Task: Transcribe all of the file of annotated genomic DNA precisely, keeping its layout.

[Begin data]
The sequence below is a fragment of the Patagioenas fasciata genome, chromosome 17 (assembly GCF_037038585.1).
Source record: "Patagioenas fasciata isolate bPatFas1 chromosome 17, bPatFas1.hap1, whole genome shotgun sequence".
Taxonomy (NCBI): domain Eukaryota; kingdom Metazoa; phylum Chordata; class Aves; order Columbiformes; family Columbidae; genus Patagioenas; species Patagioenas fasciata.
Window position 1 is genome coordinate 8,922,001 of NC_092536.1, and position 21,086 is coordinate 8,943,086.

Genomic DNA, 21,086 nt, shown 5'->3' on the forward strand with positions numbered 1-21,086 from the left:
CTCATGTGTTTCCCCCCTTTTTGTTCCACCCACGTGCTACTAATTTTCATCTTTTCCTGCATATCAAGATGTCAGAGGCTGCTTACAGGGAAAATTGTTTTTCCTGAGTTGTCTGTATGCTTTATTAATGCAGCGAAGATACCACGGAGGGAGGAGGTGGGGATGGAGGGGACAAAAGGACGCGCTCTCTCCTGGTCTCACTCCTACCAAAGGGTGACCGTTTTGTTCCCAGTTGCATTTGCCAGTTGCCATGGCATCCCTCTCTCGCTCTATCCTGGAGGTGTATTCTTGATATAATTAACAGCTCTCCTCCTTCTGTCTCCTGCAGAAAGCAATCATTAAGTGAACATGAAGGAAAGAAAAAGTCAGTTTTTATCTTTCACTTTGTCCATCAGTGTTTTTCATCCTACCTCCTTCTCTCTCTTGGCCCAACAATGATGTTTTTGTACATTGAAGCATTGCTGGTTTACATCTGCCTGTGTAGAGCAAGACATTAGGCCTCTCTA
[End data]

The sequence below is a fragment of the Patagioenas fasciata genome, chromosome 17 (assembly GCF_037038585.1).
Source record: "Patagioenas fasciata isolate bPatFas1 chromosome 17, bPatFas1.hap1, whole genome shotgun sequence".
Taxonomy (NCBI): domain Eukaryota; kingdom Metazoa; phylum Chordata; class Aves; order Columbiformes; family Columbidae; genus Patagioenas; species Patagioenas fasciata.
Window position 1 is genome coordinate 8,922,001 of NC_092536.1, and position 21,086 is coordinate 8,943,086.

Genomic DNA, 21,086 nt, shown 5'->3' on the forward strand with positions numbered 1-21,086 from the left:
CTCATGTGTTTCCCCCCTTTTTGTTCCACCCACGTGCTACTAATTTTCATCTTTTCCTGCATATCAAGATGTCAGAGGCTGCTTACAGGGAAAATTGTTTTTCCTGAGTTGTCTGTATGCTTTATTAATGCAGCGAAGATACCACGGAGGGAGGAGGTGGGGATGGAGGGGACAAAAGGACGCGCTCTCTCCTGGTCTCACTCCTACCAAAGGGTGACCGTTTTGTTCCCAGTTGCATTTGCCAGTTGCCATGGCATCCCTCTCTCGCTCTATCCTGGAGGTGTATTCTTGATATAATTAACAGCTCTCCTCCTTCTGTCTCCTGCAGAAAGCAATCATTAAGTGAACATGAAGGAAAGAAAAAGTCAGTTTTTATCTTTCACTTTGTCCATCAGTGTTTTTCATCCTACCTCCTTCTCTCTCTTGGCCCAACAATGATGTTTTTGTACATTGAAGCATTGCTGGTTTACATCTGCCTGTGTAGAGCAAGACATTAGGCCTCTCTA